## February 17, 2009

### Can -oids save Group Theory 101?

#### Posted by David Corfield

Can you help Lieven out with some questions?

Have you seen a first-year group theory course starting off with groupoids? Do you know an elegant way to prove a classical group-result using groupoids?

Posted at February 17, 2009 5:04 PM UTC

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### Re: Can -oids save group-theory 101?

I have seen groupoids introduced early on, perhaps not right at the start. (Where … where else Bangor!)The theorems that work well from a groupoid point of view are the Nielsen Schreier theorem and the Schreier index theorem. These can be found in work by Phil Higgins for instance probably in his reprinted categories and groupoids book (TAC reprints).

I have used groupoids as a tool in courses on group presentation theory. They work well there. Also see Ronnie Brown’s Topology and Groupoids especially chapter 10.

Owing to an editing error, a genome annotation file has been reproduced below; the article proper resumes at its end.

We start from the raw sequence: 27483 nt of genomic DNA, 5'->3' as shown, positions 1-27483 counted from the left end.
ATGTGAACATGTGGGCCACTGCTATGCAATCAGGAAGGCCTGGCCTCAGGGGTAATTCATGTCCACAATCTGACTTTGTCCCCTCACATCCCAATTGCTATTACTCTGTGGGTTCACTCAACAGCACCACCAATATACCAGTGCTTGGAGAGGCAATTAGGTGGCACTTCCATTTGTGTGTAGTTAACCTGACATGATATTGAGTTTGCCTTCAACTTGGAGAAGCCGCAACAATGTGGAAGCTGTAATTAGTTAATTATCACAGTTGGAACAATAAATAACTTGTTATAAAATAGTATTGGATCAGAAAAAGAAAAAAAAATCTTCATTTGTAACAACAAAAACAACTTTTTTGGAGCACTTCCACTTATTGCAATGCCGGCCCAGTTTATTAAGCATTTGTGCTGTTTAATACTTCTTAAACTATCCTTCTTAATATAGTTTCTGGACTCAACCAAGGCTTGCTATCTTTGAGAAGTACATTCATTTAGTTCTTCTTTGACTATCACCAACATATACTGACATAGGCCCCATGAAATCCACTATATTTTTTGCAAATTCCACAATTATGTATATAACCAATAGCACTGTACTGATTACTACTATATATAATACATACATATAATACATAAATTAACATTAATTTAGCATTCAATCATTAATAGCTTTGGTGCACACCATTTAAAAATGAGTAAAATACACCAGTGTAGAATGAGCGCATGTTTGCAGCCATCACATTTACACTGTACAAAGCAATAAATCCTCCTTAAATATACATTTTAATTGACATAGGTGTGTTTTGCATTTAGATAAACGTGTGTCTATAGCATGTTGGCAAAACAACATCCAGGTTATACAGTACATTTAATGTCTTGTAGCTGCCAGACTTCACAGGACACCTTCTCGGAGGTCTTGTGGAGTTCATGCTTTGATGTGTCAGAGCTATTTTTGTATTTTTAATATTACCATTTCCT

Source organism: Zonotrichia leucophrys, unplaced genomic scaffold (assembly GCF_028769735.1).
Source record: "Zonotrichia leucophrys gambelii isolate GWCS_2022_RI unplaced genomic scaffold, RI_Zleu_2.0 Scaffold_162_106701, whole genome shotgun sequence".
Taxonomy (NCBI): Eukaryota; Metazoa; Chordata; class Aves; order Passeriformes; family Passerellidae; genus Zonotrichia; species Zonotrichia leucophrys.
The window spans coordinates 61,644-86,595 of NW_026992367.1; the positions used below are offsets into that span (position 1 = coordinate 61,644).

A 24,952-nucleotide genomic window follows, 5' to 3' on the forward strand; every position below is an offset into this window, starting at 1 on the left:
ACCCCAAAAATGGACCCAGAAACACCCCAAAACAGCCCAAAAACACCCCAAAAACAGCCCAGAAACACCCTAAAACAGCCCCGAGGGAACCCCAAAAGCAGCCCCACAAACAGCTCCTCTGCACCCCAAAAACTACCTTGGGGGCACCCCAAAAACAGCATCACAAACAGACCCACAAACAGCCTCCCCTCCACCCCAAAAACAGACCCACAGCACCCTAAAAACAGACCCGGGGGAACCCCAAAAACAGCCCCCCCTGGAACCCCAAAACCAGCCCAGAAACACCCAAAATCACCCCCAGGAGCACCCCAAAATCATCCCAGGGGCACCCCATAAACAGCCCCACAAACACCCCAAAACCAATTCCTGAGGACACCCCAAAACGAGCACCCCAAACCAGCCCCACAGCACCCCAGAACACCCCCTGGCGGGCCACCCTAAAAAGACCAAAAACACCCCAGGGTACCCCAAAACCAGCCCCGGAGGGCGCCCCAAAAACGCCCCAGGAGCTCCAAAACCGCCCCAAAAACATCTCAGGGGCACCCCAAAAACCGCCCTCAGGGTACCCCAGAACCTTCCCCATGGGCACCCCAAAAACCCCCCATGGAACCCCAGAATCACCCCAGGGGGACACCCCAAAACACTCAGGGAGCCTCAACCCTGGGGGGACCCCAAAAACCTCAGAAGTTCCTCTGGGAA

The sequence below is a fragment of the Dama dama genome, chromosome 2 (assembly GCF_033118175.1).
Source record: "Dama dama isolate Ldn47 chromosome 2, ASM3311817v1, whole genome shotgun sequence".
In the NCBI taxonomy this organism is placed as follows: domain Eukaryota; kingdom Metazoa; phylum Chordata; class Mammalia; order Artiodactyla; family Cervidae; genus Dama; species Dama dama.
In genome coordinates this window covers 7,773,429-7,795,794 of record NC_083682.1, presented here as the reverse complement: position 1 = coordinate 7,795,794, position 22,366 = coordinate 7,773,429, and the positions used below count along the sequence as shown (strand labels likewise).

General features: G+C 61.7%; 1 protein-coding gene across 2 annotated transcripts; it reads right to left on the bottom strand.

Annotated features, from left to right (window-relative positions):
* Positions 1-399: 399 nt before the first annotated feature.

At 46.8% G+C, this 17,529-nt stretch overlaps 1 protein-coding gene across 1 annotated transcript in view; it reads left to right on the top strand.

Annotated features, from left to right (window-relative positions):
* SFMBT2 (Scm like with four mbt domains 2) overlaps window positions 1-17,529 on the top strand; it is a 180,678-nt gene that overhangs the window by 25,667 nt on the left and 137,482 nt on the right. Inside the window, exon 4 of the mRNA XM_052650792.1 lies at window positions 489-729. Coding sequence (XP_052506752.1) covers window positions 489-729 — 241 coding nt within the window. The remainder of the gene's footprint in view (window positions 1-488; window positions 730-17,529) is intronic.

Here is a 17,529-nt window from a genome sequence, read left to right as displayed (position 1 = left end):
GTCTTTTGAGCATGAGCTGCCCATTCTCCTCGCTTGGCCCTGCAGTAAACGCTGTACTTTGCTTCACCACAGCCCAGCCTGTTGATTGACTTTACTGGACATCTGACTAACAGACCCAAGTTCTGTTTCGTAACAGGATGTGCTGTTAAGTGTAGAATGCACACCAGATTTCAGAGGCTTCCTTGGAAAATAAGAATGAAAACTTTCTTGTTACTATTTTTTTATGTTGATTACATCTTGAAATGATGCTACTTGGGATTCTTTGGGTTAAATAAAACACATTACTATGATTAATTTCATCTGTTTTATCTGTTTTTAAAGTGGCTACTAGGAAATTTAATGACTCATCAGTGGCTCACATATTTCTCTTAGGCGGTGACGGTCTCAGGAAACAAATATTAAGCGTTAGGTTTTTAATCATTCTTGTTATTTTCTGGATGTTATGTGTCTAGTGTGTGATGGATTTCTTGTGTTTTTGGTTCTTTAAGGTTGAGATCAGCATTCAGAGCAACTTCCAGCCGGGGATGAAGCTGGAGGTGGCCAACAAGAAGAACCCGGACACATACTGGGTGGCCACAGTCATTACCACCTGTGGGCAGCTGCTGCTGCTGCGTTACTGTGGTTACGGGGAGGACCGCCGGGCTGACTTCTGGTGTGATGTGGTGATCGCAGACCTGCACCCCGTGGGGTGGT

Posted by: Tim Porter on February 17, 2009 5:38 PM | Permalink | Reply to this

### Re: Can -oids save group-theory 101?

Not group theory, but I used, with some success, Brown’s Topology and Groupoids to teach my two high school kids about basic homotopy theory back when I was still tutoring bright high school kids.

Posted by: Mikael Vejdemo Johansson on February 17, 2009 6:50 PM | Permalink | Reply to this

### Re: Can -oids save Group Theory 101?

Why not start from quasigroups/latin square instead ?

You begin with some tiny combinatorics considerations, (quasigroups and loops as latin square) and then introduce further axioms giving your students appreciation for the regularizing properties and advantages of associativity that they take for granted with relative integers and fractions.

A more technical way in this trend is the book “Postmodern Algebra” coauthored by J.D.H. Smith.

Posted by: Octave Schwimmer on February 23, 2012 11:57 AM | Permalink | Reply to this

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